Beer Nerd Details: ? ABV bottled (500 ml). Drank out of a wine glass on 11/7/15.

Pourison

Pourison - So Tired Hands takes their standard SaisonHands, bottle conditions it in green bottles and calls it Ourison (see below). This beer is SaisonHands conditioned atop Peaches and then bottled in their more standard 500 ml brown bottles. Pours a hazy but radiant straw yellow color with a finger of white head. Smell has that Tired Hands foudre character, oak and funk, some stone fruit too. Taste has a light funk and fruit feel to it, breezy and tart, vinous fruit pitching in here too, finishing off with those peaches. Mouthfeel is light bodied, crisp, mild but pleasant acidity, quaffable. Overall, this is a nice little number, perhaps not quite Emptiness levels awesome, but still worth the stretch. B+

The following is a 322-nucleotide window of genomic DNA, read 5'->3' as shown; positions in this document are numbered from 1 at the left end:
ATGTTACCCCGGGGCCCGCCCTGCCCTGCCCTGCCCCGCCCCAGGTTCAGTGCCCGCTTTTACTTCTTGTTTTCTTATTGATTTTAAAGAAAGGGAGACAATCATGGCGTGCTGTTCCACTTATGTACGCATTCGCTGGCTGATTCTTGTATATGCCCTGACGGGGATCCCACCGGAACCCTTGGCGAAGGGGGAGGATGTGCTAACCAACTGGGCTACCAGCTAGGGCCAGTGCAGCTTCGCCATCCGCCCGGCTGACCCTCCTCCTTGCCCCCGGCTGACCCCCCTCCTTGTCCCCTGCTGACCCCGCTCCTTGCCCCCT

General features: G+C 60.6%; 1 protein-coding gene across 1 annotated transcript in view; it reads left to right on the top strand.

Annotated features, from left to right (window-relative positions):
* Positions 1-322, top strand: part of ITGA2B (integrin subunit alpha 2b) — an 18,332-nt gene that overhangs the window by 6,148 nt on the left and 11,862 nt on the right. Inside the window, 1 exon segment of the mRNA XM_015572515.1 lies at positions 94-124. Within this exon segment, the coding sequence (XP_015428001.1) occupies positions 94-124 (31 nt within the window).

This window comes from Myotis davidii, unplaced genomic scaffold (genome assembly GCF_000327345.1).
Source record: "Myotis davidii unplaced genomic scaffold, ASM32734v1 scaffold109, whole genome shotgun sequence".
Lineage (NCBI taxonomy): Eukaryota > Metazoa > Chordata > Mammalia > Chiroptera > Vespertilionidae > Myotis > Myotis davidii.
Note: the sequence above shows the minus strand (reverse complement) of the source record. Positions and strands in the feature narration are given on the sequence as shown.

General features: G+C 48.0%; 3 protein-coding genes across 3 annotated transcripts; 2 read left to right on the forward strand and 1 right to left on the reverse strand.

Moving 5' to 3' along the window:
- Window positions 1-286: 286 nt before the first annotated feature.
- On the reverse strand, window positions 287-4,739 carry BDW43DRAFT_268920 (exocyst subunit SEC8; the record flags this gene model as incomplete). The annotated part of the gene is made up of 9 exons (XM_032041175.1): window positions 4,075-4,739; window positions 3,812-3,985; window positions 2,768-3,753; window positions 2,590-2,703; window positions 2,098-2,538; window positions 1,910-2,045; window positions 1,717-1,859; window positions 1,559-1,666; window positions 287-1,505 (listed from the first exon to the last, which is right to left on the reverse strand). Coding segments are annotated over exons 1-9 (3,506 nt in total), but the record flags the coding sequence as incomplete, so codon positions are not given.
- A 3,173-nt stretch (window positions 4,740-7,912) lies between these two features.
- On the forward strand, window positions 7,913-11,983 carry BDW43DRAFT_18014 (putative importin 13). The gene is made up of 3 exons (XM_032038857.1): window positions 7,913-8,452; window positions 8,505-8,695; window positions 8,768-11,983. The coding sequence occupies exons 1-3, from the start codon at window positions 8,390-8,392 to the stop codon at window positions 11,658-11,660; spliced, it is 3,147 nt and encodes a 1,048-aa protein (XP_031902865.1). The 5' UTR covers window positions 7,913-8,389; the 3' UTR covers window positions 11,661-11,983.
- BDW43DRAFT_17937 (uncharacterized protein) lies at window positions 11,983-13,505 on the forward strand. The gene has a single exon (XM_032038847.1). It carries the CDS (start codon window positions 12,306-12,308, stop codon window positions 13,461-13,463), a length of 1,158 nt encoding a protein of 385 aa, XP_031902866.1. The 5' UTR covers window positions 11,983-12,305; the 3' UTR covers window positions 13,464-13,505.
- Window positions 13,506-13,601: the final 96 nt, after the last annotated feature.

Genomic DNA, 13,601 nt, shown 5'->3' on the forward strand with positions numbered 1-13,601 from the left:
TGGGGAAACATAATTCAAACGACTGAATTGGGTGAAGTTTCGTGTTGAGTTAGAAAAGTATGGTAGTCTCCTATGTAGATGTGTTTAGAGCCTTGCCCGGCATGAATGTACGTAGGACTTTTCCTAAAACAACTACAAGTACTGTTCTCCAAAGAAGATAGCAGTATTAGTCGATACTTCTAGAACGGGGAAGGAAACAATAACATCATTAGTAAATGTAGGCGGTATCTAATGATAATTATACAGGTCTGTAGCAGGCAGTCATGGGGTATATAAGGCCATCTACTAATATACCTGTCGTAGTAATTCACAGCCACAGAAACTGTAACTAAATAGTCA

Beer Nerd Details: 4.8% ABV bottled (500 ml). Drank out of a flute on 11/29/15.

Corallet

Corallet - Pretty standard foudred saison setup here, with some rye and wheat. Pours a pale straw yellow color with a finger of white head. Smells funky, a little saison spice and earth. Taste has some tart fruit going on here, maybe sour cherry, but very light, hints of funky earth and maybe a bit of oak. Mouthfeel is crisp and light bodied, very slight acidity, quaffable. Overall, a solid little foudred saison, but not much to separate it from the pack. B+

Beer Nerd Details: 5.3% ABV bottled (500 ml). Drank out of a flute on 12/25/15.

Ourison

Ourison - Basically bottle conditioned SaisonHands. Pours a hazy yellow color with a finger of white head and a little lacing. Smell has a strange, almost skunky aroma going on along with the more typical saison spice and tart fruit. The skunkiness fades a bit as I drink, but it was there. Not sure if this was intentional or not (it's bottled in green glass), but I'll have to check out another batch or something as most reviews don't seem to mention this. Taste is sweet with a little yeasty spice, and a nice, light tartness (no skunky character here). Mouthfeel is medium to low carbonation, very light, quaffable, and dry. Overall, not sure about that skunky note, but otherwise this is good. B- or B?